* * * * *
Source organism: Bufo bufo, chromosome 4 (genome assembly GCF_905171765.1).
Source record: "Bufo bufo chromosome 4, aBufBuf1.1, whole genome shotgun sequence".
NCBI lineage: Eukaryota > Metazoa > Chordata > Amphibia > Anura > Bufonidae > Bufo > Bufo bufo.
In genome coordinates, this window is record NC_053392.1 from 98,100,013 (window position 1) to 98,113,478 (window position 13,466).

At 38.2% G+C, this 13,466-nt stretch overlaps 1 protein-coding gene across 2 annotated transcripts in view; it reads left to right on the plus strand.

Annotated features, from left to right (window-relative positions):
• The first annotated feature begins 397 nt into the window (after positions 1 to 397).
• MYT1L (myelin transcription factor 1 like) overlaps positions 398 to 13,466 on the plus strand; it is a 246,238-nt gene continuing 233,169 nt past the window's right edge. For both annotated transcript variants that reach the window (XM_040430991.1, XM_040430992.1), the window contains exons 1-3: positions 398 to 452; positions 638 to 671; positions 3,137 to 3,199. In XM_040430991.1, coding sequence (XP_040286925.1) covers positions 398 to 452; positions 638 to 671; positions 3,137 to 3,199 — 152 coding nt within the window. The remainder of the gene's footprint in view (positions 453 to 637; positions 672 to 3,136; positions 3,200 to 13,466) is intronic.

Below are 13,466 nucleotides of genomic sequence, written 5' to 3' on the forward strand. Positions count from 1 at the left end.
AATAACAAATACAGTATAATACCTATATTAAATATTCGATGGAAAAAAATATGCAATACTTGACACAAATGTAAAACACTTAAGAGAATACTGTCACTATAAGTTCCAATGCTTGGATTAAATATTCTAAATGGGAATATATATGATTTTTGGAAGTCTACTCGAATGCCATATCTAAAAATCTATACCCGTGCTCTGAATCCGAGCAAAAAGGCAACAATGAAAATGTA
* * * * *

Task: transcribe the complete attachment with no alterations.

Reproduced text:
Source organism: Bufo bufo, chromosome 4 (genome assembly GCF_905171765.1).
Source record: "Bufo bufo chromosome 4, aBufBuf1.1, whole genome shotgun sequence".
NCBI lineage: Eukaryota > Metazoa > Chordata > Amphibia > Anura > Bufonidae > Bufo > Bufo bufo.
In genome coordinates, this window is record NC_053392.1 from 98,100,013 (window position 1) to 98,113,478 (window position 13,466).

At 38.2% G+C, this 13,466-nt stretch overlaps 1 protein-coding gene across 2 annotated transcripts in view; it reads left to right on the plus strand.

Annotated features, from left to right (window-relative positions):
• The first annotated feature begins 397 nt into the window (after positions 1 to 397).
• MYT1L (myelin transcription factor 1 like) overlaps positions 398 to 13,466 on the plus strand; it is a 246,238-nt gene continuing 233,169 nt past the window's right edge. For both annotated transcript variants that reach the window (XM_040430991.1, XM_040430992.1), the window contains exons 1-3: positions 398 to 452; positions 638 to 671; positions 3,137 to 3,199. In XM_040430991.1, coding sequence (XP_040286925.1) covers positions 398 to 452; positions 638 to 671; positions 3,137 to 3,199 — 152 coding nt within the window. The remainder of the gene's footprint in view (positions 453 to 637; positions 672 to 3,136; positions 3,200 to 13,466) is intronic.

Below are 13,466 nucleotides of genomic sequence, written 5' to 3' on the forward strand. Positions count from 1 at the left end.
AATAACAAATACAGTATAATACCTATATTAAATATTCGATGGAAAAAAATATGCAATACTTGACACAAATGTAAAACACTTAAGAGAATACTGTCACTATAAGTTCCAATGCTTGGATTAAATATTCTAAATGGGAATATATATGATTTTTGGAAGTCTACTCGAATGCCATATCTAAAAATCTATACCCGTGCTCTGAATCCGAGCAAAAAGGCAACAATGAAAATGTA